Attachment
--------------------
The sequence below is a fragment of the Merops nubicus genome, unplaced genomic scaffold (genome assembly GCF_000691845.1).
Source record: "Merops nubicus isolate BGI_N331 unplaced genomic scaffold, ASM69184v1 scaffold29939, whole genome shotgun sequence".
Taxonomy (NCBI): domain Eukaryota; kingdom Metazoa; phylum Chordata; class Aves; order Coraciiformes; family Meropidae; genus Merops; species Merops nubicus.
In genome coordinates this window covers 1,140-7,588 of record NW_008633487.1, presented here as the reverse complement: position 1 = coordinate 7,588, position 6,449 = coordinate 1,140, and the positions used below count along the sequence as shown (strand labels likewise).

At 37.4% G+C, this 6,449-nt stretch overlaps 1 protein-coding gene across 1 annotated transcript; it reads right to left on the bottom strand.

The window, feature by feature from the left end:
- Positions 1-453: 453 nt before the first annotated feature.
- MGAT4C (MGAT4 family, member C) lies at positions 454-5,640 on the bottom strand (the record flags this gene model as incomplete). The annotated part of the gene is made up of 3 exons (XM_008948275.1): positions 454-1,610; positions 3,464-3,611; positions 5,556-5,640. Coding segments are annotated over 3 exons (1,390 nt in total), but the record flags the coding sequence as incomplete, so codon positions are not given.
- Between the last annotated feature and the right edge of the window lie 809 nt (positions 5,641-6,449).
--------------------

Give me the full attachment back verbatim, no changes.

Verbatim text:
The sequence below is a fragment of the Merops nubicus genome, unplaced genomic scaffold (genome assembly GCF_000691845.1).
Source record: "Merops nubicus isolate BGI_N331 unplaced genomic scaffold, ASM69184v1 scaffold29939, whole genome shotgun sequence".
Taxonomy (NCBI): domain Eukaryota; kingdom Metazoa; phylum Chordata; class Aves; order Coraciiformes; family Meropidae; genus Merops; species Merops nubicus.
In genome coordinates this window covers 1,140-7,588 of record NW_008633487.1, presented here as the reverse complement: position 1 = coordinate 7,588, position 6,449 = coordinate 1,140, and the positions used below count along the sequence as shown (strand labels likewise).

At 37.4% G+C, this 6,449-nt stretch overlaps 1 protein-coding gene across 1 annotated transcript; it reads right to left on the bottom strand.

The window, feature by feature from the left end:
- Positions 1-453: 453 nt before the first annotated feature.
- MGAT4C (MGAT4 family, member C) lies at positions 454-5,640 on the bottom strand (the record flags this gene model as incomplete). The annotated part of the gene is made up of 3 exons (XM_008948275.1): positions 454-1,610; positions 3,464-3,611; positions 5,556-5,640. Coding segments are annotated over 3 exons (1,390 nt in total), but the record flags the coding sequence as incomplete, so codon positions are not given.
- Between the last annotated feature and the right edge of the window lie 809 nt (positions 5,641-6,449).